Tinseltown is set to become Tinseldown after across the board declines were registered across the entertainment industry last year.
The gloom descended after figures showed discretionary spending had taken a tumble in America throughout 2010, with CDs, off by 19% and DVDs, down 13%.
In some of the more telling statistics even videogames, which ordinarily shrug off recessions, took a hit and there was even a net loss in the number of pay TV subscribers – the first in the industry’s history.
It wasn’t just home entertainment which suffered though with concert and theatre ticket sales also registering declines.
Hollywood is already eyeing ever more rapid technological advances with apprehension with some seeing the increasingly downbeat figures as harbingers of the same whirlwinds which have already wreaked havoc in music and newspaper industries.
Analysts see Hollywood as being caught in a pincer movement between advancing technology giving people cheaper and easier ways to get their entertainment kicks and tough economic times prompting many to forego leisure purchases.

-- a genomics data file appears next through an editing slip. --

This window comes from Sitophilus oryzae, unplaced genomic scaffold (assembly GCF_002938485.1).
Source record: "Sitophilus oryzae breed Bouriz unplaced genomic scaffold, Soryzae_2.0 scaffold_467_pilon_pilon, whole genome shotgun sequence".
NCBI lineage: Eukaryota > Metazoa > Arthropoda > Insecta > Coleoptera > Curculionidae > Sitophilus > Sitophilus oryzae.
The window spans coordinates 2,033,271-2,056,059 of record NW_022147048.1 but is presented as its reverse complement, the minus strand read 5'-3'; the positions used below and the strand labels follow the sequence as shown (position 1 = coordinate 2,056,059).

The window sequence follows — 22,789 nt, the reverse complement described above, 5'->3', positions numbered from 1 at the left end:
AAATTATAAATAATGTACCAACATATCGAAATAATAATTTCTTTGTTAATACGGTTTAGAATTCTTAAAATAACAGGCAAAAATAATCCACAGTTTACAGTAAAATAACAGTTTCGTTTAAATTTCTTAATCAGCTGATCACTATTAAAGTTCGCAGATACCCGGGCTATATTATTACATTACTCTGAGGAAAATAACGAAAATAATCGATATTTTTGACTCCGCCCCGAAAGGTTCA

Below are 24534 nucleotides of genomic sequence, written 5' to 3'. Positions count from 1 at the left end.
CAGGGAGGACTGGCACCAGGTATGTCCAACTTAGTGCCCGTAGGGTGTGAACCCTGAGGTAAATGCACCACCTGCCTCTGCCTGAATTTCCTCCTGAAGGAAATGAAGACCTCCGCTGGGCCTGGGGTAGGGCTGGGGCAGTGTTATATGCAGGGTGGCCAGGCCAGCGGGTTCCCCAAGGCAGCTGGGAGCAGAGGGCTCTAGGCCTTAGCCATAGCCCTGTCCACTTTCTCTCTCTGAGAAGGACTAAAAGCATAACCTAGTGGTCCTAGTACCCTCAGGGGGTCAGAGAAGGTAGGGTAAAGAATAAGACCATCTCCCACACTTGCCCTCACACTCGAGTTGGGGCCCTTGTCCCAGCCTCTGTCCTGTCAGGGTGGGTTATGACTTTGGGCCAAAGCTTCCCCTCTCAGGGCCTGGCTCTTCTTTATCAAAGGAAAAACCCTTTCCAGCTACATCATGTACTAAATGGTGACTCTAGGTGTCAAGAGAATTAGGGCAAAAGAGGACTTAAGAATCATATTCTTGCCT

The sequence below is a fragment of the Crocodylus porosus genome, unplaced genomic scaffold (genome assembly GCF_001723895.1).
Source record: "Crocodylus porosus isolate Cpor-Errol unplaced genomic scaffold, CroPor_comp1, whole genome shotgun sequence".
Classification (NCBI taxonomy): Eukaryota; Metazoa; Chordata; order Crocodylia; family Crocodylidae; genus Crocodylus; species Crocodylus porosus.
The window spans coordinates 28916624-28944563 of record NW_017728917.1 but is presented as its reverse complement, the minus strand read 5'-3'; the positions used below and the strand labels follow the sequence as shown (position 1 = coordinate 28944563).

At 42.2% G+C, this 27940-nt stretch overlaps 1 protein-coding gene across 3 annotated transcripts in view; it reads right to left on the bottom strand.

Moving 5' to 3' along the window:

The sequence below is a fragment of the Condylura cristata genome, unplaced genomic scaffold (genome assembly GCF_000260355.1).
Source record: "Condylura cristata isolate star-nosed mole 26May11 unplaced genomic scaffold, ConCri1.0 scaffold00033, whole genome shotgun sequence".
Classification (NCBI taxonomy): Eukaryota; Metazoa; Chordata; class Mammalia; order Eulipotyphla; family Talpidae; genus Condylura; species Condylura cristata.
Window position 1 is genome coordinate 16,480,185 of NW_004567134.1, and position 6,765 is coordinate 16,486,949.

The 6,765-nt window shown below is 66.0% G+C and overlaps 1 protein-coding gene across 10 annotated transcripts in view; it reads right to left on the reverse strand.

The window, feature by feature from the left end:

This penny pinching approach is seeing increasing numbers of consumers ditch expensive DVD purchases and use online rental services such as Netflix and high speed broadband instead.
Craig Moffett, an analyst with Sanford C. Bernstein & Co, is one of many who is sceptical that Hollywood can adapt to the growing clout of the internet. Moffat said: "The jury is still out on whether there is a digital model that can replicate the profitability of the old linear model. Nobody has cracked the code for online profitability."
Image taken by Rupert Ganzer